(CN) - A federal appeals court had the power to correct an overly long sentence that aimed to get its recipient off drugs, the U.S. Supreme Court ruled.
In early 2010, Armarcion Henderson pleaded guilty to illegal firearm possession, and a federal judge sentenced him to five years in prison, above the recommended guidelines range, to qualify him for "the treatment and the counse[l]ing that this defendant needs right now."
A year later, the Supreme Court banned lengthening sentences on these grounds in the case Tapia v. United States.
In that unanimous ruling, Justice Elena Kagan wrote for the court: "If Congress had similarly meant to allow courts to base prison terms on offenders' rehabilitative needs, it would have given courts the capacity to ensure that offenders participate in prison correctional programs. But in fact, courts do not have this authority."
Henderson's lawyer cited this decision in appealing his sentence to the 5th Circuit.
While the appellate court conceded that Henderson's sentencing judge had made an error, it found that the mistake did not rise to the level of a "plain error" needed to reverse the decision.
The Supreme Court said it took up the case to determine whether "plain" means that an error is apparent when a trial judge receives the case or when it is reviewed on appeal.
In finding Wednesday that the 5th Circuit should have corrected the sentencing error, an six-justice majority proposed a thought experiment.
"Imagine three virtually identical defendants, each from a different circuit, each sentenced in January to identical long prison terms, and each given those long sentences for the same reason, namely to obtain rehabilitative treatment," Justice Stephen Breyer wrote for the majority. "Imagine that none of them raises an objection. In June, the Supreme Court holds this form of sentencing unlawful. And, in December, each of the three different circuits considers the claim that the trial judge's January-imposed prison term constituted a legal error. Imagine further that in the first circuit the law in January made the trial court's decision clearly lawful as of the time when the judge made it; in the second circuit, the law in January made the trial court's decision clearly unlawful as of the time when the judge made it; and in the third circuit, the law in January was unsettled."
Applying the words "plain error" as of the time of appellate review "would treat all three defendants alike," he added.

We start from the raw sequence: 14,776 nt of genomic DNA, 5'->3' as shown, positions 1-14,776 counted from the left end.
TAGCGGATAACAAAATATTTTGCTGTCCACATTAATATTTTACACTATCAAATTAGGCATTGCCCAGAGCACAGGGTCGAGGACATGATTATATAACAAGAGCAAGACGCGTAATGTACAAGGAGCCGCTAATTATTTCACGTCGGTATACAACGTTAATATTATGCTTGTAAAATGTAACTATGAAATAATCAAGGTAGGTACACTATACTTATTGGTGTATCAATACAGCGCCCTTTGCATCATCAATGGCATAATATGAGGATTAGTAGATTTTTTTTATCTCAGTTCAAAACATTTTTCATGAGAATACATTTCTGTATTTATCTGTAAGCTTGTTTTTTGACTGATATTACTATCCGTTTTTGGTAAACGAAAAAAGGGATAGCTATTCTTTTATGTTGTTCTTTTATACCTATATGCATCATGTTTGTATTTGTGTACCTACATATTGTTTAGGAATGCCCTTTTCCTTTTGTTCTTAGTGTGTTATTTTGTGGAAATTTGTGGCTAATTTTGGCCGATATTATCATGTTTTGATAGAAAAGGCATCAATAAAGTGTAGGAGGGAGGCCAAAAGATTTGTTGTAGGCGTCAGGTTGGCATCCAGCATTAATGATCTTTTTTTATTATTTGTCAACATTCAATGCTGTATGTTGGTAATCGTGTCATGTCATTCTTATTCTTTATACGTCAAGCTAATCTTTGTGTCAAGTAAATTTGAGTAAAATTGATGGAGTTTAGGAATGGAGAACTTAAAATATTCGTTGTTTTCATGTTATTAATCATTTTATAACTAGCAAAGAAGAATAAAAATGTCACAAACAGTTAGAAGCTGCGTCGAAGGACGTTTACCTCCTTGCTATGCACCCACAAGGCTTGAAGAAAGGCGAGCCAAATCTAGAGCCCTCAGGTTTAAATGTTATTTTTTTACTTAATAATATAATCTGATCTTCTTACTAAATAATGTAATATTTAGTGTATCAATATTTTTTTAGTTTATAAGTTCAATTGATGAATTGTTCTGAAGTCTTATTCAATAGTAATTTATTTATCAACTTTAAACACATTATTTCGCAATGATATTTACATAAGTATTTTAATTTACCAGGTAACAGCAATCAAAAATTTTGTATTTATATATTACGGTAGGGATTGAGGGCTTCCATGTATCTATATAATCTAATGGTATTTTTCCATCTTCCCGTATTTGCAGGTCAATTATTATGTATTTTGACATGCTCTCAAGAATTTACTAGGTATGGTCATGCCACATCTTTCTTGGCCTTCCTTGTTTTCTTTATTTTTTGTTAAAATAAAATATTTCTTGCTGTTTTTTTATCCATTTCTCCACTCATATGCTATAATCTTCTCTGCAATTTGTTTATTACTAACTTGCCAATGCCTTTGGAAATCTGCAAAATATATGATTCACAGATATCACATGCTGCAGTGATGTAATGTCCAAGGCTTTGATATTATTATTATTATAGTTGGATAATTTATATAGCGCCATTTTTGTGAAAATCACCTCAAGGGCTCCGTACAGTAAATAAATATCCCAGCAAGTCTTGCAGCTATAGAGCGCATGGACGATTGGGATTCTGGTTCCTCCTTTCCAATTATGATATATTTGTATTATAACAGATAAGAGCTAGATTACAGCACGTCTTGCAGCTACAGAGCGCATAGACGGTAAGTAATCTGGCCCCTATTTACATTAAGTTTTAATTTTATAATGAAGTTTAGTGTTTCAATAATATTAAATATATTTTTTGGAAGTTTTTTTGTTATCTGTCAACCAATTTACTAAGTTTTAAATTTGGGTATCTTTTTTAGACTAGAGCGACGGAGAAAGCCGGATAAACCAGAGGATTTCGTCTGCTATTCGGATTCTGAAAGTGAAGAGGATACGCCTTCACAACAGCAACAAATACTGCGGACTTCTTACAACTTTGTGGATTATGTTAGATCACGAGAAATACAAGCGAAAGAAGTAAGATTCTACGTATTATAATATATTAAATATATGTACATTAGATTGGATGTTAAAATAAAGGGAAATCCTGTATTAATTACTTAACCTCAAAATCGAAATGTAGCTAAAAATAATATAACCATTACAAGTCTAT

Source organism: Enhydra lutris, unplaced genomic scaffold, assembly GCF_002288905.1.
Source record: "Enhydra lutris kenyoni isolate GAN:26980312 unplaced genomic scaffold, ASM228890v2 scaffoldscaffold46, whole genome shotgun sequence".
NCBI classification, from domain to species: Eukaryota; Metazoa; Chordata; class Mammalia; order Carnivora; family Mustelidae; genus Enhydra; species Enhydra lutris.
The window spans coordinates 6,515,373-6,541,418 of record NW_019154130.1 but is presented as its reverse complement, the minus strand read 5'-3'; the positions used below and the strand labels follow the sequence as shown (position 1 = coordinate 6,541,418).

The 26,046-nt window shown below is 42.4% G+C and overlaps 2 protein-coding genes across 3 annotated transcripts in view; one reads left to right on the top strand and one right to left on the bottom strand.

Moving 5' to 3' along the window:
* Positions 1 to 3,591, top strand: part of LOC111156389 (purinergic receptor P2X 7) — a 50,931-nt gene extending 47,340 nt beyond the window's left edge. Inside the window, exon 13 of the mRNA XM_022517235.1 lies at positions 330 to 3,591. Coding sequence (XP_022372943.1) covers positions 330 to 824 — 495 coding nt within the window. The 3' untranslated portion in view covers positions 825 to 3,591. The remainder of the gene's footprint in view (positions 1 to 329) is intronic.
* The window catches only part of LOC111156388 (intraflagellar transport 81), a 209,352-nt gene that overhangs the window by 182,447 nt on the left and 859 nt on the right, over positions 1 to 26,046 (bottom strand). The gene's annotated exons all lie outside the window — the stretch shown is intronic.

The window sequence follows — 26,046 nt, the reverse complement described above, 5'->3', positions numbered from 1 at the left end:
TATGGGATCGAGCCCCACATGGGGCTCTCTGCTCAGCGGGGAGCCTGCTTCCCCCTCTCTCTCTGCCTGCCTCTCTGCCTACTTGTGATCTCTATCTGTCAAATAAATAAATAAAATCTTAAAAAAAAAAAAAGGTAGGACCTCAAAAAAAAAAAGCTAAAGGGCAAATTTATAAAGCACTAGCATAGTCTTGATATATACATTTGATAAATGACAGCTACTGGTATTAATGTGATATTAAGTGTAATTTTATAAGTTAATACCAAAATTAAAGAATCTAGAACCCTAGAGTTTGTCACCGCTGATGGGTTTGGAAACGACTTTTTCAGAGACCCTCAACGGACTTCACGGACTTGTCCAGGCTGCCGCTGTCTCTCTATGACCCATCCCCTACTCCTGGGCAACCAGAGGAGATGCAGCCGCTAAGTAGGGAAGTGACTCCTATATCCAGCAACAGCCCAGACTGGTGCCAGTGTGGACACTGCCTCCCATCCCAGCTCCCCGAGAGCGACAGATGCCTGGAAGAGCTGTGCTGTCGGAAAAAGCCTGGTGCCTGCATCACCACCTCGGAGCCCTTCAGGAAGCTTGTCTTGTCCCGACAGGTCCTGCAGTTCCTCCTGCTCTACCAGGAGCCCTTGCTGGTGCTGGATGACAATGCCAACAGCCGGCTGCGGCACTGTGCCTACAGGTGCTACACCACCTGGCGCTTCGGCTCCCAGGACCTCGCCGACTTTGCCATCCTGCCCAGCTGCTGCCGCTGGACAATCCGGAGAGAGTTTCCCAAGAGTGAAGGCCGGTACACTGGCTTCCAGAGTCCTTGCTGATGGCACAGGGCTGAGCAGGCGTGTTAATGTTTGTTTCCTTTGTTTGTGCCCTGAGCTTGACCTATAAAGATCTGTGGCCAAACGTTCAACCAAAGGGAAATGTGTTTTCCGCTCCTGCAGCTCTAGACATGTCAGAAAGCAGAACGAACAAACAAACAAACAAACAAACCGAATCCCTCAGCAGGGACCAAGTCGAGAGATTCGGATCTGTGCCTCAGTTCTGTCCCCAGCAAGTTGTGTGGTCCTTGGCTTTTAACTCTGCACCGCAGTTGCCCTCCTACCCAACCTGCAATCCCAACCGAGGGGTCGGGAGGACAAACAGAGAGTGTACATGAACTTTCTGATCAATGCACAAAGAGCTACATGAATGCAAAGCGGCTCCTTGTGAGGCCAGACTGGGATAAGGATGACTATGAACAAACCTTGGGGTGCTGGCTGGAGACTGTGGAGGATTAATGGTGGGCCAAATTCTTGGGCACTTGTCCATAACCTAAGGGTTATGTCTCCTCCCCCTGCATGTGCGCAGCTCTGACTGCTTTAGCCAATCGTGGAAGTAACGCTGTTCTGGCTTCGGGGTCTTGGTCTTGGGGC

"To interpret 'plain error' differently, however, would treat these three virtually identical defendants differently, allowing only the first two defendants, but not the third defendant, potentially to qualify for [appellate] relief," the opinion states.
Government lawyers argued that changing the "plain error" standard would inundate the courts with new appeals.
But Breyer said the majority's holding "will not open any 'plain error' floodgates."
"The problem here arises only when there is a new rule of law, when the law was previously unsettled, and when the District Court reached a decision contrary to the subsequent rule," he wrote.
In a dissenting opinion, Justice Antonin Scalia chided his colleagues for mistakenly seeking to resolve a "conflict" between two "competing ... legal principles."
"Ours, alas, is the more mundane and lawyerly task of deciding whether the Rules of Criminal Procedure make the failure of timely objection an exception to the rule that an appellate court applies the law in effect at the time of its judgment," he wrote.
"Having addressed itself to the wrong question, the Court unsurprisingly gives the wrong answer."
He said that the "plain error" clause in Rules of Criminal Procedure set limits to prevent lawyers from appealing on grounds that they did not object to at trial.
"The court sees no harm in its evisceration of the contemporaneous-objection rule, disbelieving that a lawyer would 'deliberately forgo objection now because he perceives some slightly expanded chance to argue for 'plain error,'" the dissent states. "It is hard to say whether this conclusion springs from a touching faith in the good sportsmanship of criminal defense counsel or an unkind disparagement of their intelligence. Where a criminal case always has been, or has at trial been shown to be, a sure loser with the jury, it makes entire sense to stand silent while the court makes a mistake that may be the basis for undoing the conviction."
"Fair trial will suffer from the ensuing disregard of the now unenforceable contemporaneous-objection rule," Scalia concluded.
Fellow conservative Justices Clarence Thomas and Samuel Alito joined dissent and its grim conclusion.